The secondary concern is what the UBC ecologist calls “paper parks,” where they may be designated as protected areas under policy, but they are not enforced.

Caribou/Cole Burton/UBC Faculty of Forestry
A caribou photographed near Fort McMurray, Alberta. (Cole Burton/UBC Faculty of Forestry)

“There may not be enough funds allocated to the parks to actually improve the situation of the animals there,” Burton said. “In fact, going out there and measuring how species are doing in these parks is a very important part of understanding whether they’re working or not.”

STUDY INVOLVING NUMEROUS COLLABORATORS AND RESEARCHERS

The project was quite large, involving a large group of collaborators and co-authors, including other UBC graduate students, Burton noted. Each person operates the cameras in the field, sometimes at several sites, and combs through the images.

“Once they went through the images, they shared with us the results and the information about the species detected and the number of times they were detected,” Burton said.

leopard/Aisha Uduman/UBC Faculty of Forestry
A leopard photographed near Yala National Park in Sri Lanka. (Aisha Uduman/UBC Faculty of Forestry).

Chen, the study’s first author, noted that the investigation began around the same time he began working on his doctorate in around 2018. He collected the data for nearly three years, with the results now being reviewed, drawing on two international wildlife camera databases for his analysis.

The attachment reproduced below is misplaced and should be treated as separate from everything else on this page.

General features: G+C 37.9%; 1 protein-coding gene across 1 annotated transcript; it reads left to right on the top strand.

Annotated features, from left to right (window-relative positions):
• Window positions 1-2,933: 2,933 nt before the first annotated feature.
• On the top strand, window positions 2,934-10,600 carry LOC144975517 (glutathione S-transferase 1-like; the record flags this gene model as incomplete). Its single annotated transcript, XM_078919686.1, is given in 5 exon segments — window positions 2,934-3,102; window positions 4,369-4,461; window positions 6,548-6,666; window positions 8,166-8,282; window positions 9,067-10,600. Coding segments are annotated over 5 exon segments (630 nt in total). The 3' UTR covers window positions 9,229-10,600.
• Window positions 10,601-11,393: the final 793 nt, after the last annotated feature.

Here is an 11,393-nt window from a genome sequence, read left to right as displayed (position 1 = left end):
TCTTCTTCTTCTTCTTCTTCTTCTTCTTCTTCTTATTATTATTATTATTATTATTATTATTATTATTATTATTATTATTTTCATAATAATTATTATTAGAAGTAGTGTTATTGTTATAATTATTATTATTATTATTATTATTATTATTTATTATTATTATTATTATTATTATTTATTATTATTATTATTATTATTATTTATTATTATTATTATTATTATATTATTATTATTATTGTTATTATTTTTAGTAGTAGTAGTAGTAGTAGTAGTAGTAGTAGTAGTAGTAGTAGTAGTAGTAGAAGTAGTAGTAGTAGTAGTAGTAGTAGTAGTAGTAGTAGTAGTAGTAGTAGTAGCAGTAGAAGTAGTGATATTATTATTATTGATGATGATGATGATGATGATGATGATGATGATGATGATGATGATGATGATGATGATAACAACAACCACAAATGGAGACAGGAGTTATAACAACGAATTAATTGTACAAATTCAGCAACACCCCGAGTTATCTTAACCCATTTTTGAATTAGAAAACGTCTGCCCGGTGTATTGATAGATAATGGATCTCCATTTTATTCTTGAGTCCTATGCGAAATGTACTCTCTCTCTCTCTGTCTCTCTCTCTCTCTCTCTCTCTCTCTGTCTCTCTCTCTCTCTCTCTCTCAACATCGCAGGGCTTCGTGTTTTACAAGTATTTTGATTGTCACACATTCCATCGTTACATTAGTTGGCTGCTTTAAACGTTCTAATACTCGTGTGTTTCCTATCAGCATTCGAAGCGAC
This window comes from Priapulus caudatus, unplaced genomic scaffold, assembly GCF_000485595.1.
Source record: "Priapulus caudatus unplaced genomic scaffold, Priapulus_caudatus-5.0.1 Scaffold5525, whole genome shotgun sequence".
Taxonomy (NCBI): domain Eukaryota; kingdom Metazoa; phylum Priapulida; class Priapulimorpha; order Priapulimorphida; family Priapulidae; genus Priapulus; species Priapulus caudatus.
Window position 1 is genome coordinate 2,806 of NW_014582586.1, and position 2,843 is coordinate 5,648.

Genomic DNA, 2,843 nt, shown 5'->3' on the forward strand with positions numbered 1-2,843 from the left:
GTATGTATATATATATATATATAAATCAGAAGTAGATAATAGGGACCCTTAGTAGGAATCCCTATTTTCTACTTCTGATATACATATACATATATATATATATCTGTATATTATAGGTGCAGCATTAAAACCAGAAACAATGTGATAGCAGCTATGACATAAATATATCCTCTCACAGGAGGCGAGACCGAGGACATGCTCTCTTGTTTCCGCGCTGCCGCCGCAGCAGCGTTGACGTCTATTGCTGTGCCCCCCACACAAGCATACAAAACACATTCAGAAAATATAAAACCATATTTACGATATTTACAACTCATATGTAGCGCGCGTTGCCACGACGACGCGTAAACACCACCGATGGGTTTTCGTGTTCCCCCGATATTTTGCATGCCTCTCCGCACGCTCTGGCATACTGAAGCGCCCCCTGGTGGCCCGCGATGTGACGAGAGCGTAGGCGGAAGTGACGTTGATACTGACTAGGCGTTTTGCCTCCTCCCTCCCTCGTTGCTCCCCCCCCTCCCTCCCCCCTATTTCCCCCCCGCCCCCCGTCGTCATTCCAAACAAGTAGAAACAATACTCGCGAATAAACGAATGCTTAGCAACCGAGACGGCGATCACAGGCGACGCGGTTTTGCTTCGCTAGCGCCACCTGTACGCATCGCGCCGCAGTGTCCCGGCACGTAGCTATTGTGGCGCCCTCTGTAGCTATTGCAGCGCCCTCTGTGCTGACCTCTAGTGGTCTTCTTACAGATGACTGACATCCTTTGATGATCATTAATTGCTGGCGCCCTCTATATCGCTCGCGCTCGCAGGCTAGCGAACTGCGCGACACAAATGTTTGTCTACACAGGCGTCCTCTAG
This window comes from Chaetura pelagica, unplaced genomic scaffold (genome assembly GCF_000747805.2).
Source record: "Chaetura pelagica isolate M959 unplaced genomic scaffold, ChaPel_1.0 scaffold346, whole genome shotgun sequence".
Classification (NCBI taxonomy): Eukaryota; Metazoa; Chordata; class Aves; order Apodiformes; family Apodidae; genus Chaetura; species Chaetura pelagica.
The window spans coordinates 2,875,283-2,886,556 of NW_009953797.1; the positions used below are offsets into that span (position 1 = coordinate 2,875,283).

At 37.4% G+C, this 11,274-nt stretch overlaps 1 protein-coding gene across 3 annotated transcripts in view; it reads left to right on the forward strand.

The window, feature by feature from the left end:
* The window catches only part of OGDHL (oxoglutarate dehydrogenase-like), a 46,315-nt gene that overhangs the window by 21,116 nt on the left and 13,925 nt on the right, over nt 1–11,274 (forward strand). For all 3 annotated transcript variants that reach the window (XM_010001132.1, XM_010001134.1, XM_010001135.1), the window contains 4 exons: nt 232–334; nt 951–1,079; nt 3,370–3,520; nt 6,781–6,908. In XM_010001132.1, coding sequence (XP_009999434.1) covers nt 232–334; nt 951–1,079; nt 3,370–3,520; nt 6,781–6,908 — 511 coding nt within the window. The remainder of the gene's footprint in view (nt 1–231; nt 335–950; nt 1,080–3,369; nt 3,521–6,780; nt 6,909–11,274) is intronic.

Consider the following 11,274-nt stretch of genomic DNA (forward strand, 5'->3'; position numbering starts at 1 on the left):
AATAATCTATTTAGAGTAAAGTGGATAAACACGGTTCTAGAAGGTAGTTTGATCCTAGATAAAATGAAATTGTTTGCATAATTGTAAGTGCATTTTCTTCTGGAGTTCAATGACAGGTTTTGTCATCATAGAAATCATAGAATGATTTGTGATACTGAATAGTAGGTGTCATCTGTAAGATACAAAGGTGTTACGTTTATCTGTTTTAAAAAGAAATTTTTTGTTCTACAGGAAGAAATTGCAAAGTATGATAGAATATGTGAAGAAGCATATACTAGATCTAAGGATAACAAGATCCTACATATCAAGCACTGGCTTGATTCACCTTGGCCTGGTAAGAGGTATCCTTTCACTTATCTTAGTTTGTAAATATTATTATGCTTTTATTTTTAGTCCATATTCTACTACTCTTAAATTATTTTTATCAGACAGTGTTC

In one Press release, Chen said it was the largest number of wildlife cameras ever analyzed in a single study.

“Using this methodology, we can provide more general evidence on a global scale showing that (protected) parks work for mammals. (That was) also a big motivation for this study,” Chen said.

EARTH PROTECTION HAS INCREASED

Worldwide, the coverage of terrestrial protected areas has increased from 14.1% to 15.3% over the past decade, according to in the study. This upward trend is expected to continue within the framework of international political commitments in favor of conservation.

Asian Elephant/Aisha Uduman/UBC Faculty of Forestry
An Asian elephant filmed near Yala National Park in Sri Lanka. (Aisha Uduman/UBC Faculty of Forestry)

Burton, also lead author of the study, noted that nearly 200 countries have signed the Convention on Biological Diversity (CBD), known informally as the Biodiversity Convention, a global agreement to better protect biodiversity on Earth.

“There have been big discussions around what is sometimes called 30 by 30, so 30% of the Earth by 2030, or these other kinds of goals that are being discussed for what we should work to improve the conservation of biodiversity around the planet,” Burton said.

“Did the recent additions work? Has the protected areas strategy worked? Our article proves that yes, for mammals, it helps to protect diversity. It is a strategy that we must continue to build on and push forward.”

Thumbnail courtesy of Robyn D. Appleton/UBC Faculty of Forestry.